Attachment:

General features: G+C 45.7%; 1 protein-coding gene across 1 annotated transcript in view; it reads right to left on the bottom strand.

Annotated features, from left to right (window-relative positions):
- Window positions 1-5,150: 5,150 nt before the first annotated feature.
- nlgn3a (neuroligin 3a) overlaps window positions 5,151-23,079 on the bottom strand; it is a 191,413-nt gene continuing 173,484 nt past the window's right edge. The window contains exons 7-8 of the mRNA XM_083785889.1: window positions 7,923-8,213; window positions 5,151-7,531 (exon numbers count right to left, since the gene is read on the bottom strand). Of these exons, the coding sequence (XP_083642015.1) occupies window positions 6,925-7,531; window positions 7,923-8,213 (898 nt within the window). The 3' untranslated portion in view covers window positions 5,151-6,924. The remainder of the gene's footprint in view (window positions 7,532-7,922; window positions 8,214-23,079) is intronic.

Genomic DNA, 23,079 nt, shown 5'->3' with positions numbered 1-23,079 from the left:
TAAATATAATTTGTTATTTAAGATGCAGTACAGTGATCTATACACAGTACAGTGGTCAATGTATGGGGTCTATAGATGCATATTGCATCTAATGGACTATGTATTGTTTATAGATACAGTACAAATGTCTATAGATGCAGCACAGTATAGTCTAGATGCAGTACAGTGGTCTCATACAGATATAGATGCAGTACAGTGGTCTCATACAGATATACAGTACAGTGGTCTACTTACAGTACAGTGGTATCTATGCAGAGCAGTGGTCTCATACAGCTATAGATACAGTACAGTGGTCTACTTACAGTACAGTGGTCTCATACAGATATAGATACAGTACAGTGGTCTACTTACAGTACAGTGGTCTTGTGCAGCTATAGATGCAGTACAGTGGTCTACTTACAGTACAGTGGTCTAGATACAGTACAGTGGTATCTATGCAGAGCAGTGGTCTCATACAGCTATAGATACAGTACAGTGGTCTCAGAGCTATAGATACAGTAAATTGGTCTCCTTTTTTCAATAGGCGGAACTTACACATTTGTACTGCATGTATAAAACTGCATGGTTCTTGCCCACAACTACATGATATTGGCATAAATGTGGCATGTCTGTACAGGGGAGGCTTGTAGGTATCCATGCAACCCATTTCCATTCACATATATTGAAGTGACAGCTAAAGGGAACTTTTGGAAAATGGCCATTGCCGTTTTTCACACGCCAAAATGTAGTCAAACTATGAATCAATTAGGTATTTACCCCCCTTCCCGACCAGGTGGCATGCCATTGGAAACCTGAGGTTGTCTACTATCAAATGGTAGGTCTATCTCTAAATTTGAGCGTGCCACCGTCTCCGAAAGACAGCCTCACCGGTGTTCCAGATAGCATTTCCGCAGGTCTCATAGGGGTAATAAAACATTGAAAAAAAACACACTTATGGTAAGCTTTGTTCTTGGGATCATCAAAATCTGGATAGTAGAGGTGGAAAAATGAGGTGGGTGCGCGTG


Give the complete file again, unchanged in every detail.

General features: G+C 45.7%; 1 protein-coding gene across 1 annotated transcript in view; it reads right to left on the bottom strand.

Annotated features, from left to right (window-relative positions):
- Window positions 1-5,150: 5,150 nt before the first annotated feature.
- nlgn3a (neuroligin 3a) overlaps window positions 5,151-23,079 on the bottom strand; it is a 191,413-nt gene continuing 173,484 nt past the window's right edge. The window contains exons 7-8 of the mRNA XM_083785889.1: window positions 7,923-8,213; window positions 5,151-7,531 (exon numbers count right to left, since the gene is read on the bottom strand). Of these exons, the coding sequence (XP_083642015.1) occupies window positions 6,925-7,531; window positions 7,923-8,213 (898 nt within the window). The 3' untranslated portion in view covers window positions 5,151-6,924. The remainder of the gene's footprint in view (window positions 7,532-7,922; window positions 8,214-23,079) is intronic.

Genomic DNA, 23,079 nt, shown 5'->3' with positions numbered 1-23,079 from the left:
TAAATATAATTTGTTATTTAAGATGCAGTACAGTGATCTATACACAGTACAGTGGTCAATGTATGGGGTCTATAGATGCATATTGCATCTAATGGACTATGTATTGTTTATAGATACAGTACAAATGTCTATAGATGCAGCACAGTATAGTCTAGATGCAGTACAGTGGTCTCATACAGATATAGATGCAGTACAGTGGTCTCATACAGATATACAGTACAGTGGTCTACTTACAGTACAGTGGTATCTATGCAGAGCAGTGGTCTCATACAGCTATAGATACAGTACAGTGGTCTACTTACAGTACAGTGGTCTCATACAGATATAGATACAGTACAGTGGTCTACTTACAGTACAGTGGTCTTGTGCAGCTATAGATGCAGTACAGTGGTCTACTTACAGTACAGTGGTCTAGATACAGTACAGTGGTATCTATGCAGAGCAGTGGTCTCATACAGCTATAGATACAGTACAGTGGTCTCAGAGCTATAGATACAGTAAATTGGTCTCCTTTTTTCAATAGGCGGAACTTACACATTTGTACTGCATGTATAAAACTGCATGGTTCTTGCCCACAACTACATGATATTGGCATAAATGTGGCATGTCTGTACAGGGGAGGCTTGTAGGTATCCATGCAACCCATTTCCATTCACATATATTGAAGTGACAGCTAAAGGGAACTTTTGGAAAATGGCCATTGCCGTTTTTCACACGCCAAAATGTAGTCAAACTATGAATCAATTAGGTATTTACCCCCCTTCCCGACCAGGTGGCATGCCATTGGAAACCTGAGGTTGTCTACTATCAAATGGTAGGTCTATCTCTAAATTTGAGCGTGCCACCGTCTCCGAAAGACAGCCTCACCGGTGTTCCAGATAGCATTTCCGCAGGTCTCATAGGGGTAATAAAACATTGAAAAAAAACACACTTATGGTAAGCTTTGTTCTTGGGATCATCAAAATCTGGATAGTAGAGGTGGAAAAATGAGGTGGGTGCGCGTG